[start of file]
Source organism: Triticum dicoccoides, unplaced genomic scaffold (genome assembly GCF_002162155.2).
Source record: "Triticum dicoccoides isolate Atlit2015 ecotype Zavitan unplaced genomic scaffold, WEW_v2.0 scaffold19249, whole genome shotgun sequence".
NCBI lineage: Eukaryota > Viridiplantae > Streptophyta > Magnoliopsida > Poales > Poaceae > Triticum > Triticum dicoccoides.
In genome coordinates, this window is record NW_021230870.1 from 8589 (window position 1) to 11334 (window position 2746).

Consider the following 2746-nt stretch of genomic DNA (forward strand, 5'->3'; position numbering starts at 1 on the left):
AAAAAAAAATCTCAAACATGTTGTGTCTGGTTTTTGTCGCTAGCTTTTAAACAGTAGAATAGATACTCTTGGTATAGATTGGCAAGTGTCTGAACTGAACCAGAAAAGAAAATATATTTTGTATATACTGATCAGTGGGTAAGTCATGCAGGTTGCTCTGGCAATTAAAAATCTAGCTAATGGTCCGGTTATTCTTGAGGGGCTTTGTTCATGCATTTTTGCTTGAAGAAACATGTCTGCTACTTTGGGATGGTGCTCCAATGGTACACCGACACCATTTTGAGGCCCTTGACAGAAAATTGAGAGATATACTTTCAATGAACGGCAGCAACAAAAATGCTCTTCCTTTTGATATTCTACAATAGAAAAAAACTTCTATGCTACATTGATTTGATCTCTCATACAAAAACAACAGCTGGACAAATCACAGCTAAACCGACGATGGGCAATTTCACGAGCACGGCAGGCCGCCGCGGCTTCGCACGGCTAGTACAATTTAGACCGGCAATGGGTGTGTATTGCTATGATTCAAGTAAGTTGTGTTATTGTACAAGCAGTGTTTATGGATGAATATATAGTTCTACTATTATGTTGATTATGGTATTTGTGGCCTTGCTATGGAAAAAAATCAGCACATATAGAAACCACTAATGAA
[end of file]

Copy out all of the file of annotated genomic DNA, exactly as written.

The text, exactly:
Source organism: Triticum dicoccoides, unplaced genomic scaffold (genome assembly GCF_002162155.2).
Source record: "Triticum dicoccoides isolate Atlit2015 ecotype Zavitan unplaced genomic scaffold, WEW_v2.0 scaffold19249, whole genome shotgun sequence".
NCBI lineage: Eukaryota > Viridiplantae > Streptophyta > Magnoliopsida > Poales > Poaceae > Triticum > Triticum dicoccoides.
In genome coordinates, this window is record NW_021230870.1 from 8589 (window position 1) to 11334 (window position 2746).

Consider the following 2746-nt stretch of genomic DNA (forward strand, 5'->3'; position numbering starts at 1 on the left):
AAAAAAAAATCTCAAACATGTTGTGTCTGGTTTTTGTCGCTAGCTTTTAAACAGTAGAATAGATACTCTTGGTATAGATTGGCAAGTGTCTGAACTGAACCAGAAAAGAAAATATATTTTGTATATACTGATCAGTGGGTAAGTCATGCAGGTTGCTCTGGCAATTAAAAATCTAGCTAATGGTCCGGTTATTCTTGAGGGGCTTTGTTCATGCATTTTTGCTTGAAGAAACATGTCTGCTACTTTGGGATGGTGCTCCAATGGTACACCGACACCATTTTGAGGCCCTTGACAGAAAATTGAGAGATATACTTTCAATGAACGGCAGCAACAAAAATGCTCTTCCTTTTGATATTCTACAATAGAAAAAAACTTCTATGCTACATTGATTTGATCTCTCATACAAAAACAACAGCTGGACAAATCACAGCTAAACCGACGATGGGCAATTTCACGAGCACGGCAGGCCGCCGCGGCTTCGCACGGCTAGTACAATTTAGACCGGCAATGGGTGTGTATTGCTATGATTCAAGTAAGTTGTGTTATTGTACAAGCAGTGTTTATGGATGAATATATAGTTCTACTATTATGTTGATTATGGTATTTGTGGCCTTGCTATGGAAAAAAATCAGCACATATAGAAACCACTAATGAA